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IFJ & EFJ Call for Stronger Legislative Protection of Journalists Against Unfair Contractual Clauses

The IFJ and EFJ are also asking for new legislation to be introduced globally and at EU level which includes safeguards for authors in contractual negotiations ensuring that both moral and economical rights are respected.

 

“Moral rights are a premise for the credibility of produced content”, said EFJ President Mogens Blicher Bjerregård. “Without moral rights authors have no chance to protect the reliability of their work. Furthermore, without the economic rights the authors’ have no chance to enforce their moral rights”. The

 

IFJ/EFJ point to the increasing use of unfair clauses in model contracts imposed on journalists, photojournalists and other creators. These clauses deprive journalists of their authors’ rights and have a significant impact on their revenues and future use of their work.

 

“One cannot expect journalists to make a living when they are systematically asked to sign away their authors’ rights”, said IFJ President Jim Boumelha. “Too many of them are forced to sign model contracts riddled with unfair contractual clauses. To date, nothing protects the weakest party to a creator’s contract.”

 

In particular, the IFJ and the EFJ denounce buy-out clauses, assignment for future unknown uses and moral rights transfers.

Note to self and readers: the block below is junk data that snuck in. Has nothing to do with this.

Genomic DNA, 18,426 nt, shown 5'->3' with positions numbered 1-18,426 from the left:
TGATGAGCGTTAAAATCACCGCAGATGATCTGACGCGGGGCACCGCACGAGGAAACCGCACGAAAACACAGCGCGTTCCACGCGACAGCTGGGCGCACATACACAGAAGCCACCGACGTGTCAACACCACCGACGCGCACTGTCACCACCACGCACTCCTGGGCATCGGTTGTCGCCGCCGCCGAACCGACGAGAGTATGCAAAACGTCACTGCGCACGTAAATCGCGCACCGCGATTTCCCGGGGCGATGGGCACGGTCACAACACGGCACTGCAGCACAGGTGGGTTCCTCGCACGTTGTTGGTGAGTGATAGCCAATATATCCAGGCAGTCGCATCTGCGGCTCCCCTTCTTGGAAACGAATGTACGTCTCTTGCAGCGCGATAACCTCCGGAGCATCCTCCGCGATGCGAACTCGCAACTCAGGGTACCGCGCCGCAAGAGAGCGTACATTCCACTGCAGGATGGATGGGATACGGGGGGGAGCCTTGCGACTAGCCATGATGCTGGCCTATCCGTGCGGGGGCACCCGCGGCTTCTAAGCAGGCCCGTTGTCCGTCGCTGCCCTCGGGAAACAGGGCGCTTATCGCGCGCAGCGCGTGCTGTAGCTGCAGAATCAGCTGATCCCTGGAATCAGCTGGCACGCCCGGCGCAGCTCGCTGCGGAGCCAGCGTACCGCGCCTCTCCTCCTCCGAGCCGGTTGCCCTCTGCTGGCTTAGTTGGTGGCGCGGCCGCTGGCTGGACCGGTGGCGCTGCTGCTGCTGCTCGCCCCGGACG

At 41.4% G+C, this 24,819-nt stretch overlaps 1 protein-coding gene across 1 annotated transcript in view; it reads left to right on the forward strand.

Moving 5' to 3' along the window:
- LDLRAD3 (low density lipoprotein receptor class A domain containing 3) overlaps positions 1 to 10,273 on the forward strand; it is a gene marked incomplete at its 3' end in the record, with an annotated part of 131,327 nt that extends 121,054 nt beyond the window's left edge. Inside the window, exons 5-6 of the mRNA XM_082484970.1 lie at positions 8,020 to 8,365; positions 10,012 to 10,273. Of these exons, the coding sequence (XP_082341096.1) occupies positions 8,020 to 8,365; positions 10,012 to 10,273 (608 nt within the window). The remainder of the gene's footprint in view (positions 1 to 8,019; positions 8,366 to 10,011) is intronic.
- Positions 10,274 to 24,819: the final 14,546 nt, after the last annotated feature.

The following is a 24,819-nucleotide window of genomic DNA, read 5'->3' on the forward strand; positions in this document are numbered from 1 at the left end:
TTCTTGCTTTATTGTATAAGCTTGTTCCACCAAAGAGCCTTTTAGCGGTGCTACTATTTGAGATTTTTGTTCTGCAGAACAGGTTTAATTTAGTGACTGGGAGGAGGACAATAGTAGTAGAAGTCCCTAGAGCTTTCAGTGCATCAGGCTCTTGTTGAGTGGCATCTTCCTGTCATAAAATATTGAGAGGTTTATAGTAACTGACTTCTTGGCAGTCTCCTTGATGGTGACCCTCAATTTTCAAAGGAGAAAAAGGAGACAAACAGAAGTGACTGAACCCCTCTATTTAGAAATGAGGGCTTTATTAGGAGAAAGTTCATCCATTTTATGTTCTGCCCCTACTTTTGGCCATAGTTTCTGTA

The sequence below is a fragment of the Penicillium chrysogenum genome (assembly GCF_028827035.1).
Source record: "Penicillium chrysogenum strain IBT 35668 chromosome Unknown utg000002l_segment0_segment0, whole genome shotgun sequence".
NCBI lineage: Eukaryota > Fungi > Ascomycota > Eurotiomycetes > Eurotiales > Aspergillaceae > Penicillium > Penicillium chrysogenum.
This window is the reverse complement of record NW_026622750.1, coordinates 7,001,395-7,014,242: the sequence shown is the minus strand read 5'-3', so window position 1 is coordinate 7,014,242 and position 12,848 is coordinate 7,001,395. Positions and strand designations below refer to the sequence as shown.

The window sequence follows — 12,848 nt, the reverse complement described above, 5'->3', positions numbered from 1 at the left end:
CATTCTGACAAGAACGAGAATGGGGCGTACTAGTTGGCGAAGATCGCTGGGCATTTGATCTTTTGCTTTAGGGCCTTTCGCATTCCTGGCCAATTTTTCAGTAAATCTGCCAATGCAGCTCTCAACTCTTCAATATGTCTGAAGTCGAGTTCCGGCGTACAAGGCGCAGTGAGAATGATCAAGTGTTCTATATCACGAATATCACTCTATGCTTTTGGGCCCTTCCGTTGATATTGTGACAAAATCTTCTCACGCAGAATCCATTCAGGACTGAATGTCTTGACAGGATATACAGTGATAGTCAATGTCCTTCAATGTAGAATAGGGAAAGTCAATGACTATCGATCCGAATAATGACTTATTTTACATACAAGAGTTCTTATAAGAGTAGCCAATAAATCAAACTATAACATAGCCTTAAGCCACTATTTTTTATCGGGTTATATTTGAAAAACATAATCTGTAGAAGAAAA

“Freedom of contract cannot apply to individual journalists. We need safeguards to ensure that authors are not systematically ripped off during contractual negotiations and this should be done by law,” said Boumelha.

 

The EFJ points to a European Parliament study released in February of this year. It assesses the provisions of national author’s rights and contract laws that affect creators’ bargaining power and contracts that exploit their work in the EU.

 

The result highlights a series of unfair provisions and contractual mechanisms that impede journalists and other creators from being fairly paid for their work.

 

“The best way to protect authors’ rights - ethically and economically – is, on one hand, by enforcing authorship and ensuring a fair remuneration for the use of creators’ work," said Mogens Blicher Bjerregård.

 

"On the other hand, we must make it easy and fair for users to use works and in secondary use of authors’ rights protected material, and this approach should be high on the EU’s and international bodies’ agenda.”

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